In the state of North Carolina, the Public Facilities Privacy and Security Act has been passed which states that multiple-occupancy bathrooms and changing facilities be designated for use only by the “biological sex” stated on a person’s birth certificate. This has caused outrage among the LGBT community causing people to say it discriminates against transgender and gay residents.
The bill was passed after Charlotte, North Carolina, had already passed an ordinance for anti-discrimination laws, which granted gay and transgender people protection in places of public accommodation. That ordinance was supposed to go into effect April 1, but it did not. Now house bill two has passed, which not only repeals the Charlotte ordinance, it creates an inability to expand public accommodation protections based on sexual orientation or gender identity.
Supporters of HB2 say it keeps girls safe in public restrooms. There are 18 other states which have the protections for gay and transgender people. So the argument regarding safety is off-base. Transgender people have typically been working their entire life to be seen as the sex they identify with, they have gone through a process that involves a lot of legal documents and a tough time in school for those starting at a young age. With all of that work put in, they aren’t going through the process for years at a time just to go into a bathroom and grab someone. They’re going to a public restroom because they, like everyone else on the planet, have bodily functions that need to be taken care of.
A secondary argument that may seem a bit obvious… what fully grown man is actually going to be able to pass for a woman? Also, not many parents let their children go to the bathroom unattended. There are just as many dangers to being in a public restroom with people born of the same sex as there are for people who identify as the same sex.
The law passed says that the sex listed on the birth certificate mitigates which bathroom will be used so I have to ask: who carries their birth certificate around in their pocket? No one. While on the topic, supporters should consider that if a woman is born and decides at a young age that she identifies as a man, she will then go through the process to allow the world to see her the way she does. He becomes the man he has always seen in the mirror, but in the legal struggle that is the American judicial system, he cannot get his birth certificate changed. Now he is at the age of 25 and stands at 6’2” with a full beard and muscles; however, because his birth certificate still reflects female he gets to walk into a women’s restroom and everyone, himself included, gets to feel awkward.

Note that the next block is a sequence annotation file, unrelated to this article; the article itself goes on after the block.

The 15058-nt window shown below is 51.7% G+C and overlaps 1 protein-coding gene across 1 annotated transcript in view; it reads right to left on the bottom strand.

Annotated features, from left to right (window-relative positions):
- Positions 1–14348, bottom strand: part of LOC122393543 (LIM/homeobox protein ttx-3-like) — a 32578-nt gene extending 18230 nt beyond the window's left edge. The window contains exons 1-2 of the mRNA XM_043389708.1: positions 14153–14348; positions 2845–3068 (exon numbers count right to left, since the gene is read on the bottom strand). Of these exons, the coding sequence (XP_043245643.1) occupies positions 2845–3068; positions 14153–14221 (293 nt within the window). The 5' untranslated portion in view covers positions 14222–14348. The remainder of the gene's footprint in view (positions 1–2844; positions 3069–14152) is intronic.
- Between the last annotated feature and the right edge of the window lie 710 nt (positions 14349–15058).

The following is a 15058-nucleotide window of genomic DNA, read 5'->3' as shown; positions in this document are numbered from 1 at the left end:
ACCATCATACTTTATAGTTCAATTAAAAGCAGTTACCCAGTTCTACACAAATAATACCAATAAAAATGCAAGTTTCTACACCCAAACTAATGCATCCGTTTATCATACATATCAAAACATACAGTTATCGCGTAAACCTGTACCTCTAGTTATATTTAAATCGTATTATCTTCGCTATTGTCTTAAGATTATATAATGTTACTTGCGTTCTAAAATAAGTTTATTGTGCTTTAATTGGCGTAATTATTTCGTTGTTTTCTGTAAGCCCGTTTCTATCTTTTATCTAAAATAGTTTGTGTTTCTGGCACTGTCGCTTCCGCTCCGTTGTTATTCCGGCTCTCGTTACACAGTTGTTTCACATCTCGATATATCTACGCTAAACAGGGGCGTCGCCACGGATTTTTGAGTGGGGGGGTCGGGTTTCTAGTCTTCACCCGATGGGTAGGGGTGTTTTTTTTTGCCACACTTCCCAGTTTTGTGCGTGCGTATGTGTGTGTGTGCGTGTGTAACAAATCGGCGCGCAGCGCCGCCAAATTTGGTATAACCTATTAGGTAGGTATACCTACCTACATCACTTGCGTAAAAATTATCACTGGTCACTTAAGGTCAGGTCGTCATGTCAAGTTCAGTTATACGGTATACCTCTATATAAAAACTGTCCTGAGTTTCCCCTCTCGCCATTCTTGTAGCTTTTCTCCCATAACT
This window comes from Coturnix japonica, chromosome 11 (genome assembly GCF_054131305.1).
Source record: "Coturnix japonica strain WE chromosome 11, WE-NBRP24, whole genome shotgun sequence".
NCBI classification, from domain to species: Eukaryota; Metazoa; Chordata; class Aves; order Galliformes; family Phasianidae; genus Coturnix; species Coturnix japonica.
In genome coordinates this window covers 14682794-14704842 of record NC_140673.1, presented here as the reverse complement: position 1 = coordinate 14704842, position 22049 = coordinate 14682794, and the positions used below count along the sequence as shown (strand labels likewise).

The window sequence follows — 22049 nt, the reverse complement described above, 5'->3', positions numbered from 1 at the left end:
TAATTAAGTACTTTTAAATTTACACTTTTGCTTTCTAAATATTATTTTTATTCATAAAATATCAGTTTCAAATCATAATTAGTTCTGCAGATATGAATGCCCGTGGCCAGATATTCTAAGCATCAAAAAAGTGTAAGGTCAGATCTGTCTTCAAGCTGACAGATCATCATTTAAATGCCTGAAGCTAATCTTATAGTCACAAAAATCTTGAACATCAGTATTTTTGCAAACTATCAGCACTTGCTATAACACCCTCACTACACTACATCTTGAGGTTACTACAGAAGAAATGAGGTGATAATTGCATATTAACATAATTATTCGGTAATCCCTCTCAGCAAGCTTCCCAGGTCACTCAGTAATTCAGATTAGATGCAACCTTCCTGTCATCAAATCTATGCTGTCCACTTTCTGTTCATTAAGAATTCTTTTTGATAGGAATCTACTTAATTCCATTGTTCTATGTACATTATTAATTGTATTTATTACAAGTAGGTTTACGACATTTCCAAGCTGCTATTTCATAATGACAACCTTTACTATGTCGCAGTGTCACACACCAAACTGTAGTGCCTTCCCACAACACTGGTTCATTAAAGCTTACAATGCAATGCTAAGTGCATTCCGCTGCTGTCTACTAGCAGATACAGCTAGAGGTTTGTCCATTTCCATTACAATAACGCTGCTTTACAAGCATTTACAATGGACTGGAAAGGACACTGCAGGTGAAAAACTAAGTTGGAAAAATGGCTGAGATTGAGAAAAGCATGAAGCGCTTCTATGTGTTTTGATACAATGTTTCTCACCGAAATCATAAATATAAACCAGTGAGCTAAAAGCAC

It’s also important to note that some states (Tennessee, for instance) do not allow transgender residents to change their birth certificate, at all under any circumstances. According to transequality.org though, North Carolina does allow those who have completed the full sex-change procedure and have signed forms from physicians, to change their birth certificate.
This legislation offends many, when it’s observed closely it’s blatant discrimination and it has caused a decrease in revenue for North Carolina that is very obvious. If North Carolina does not repeal their decision, what message will be given to other states? Does the bathroom bill have good intentions or is it hate-centered? Are we really in 2016 if people still cannot pee in peace?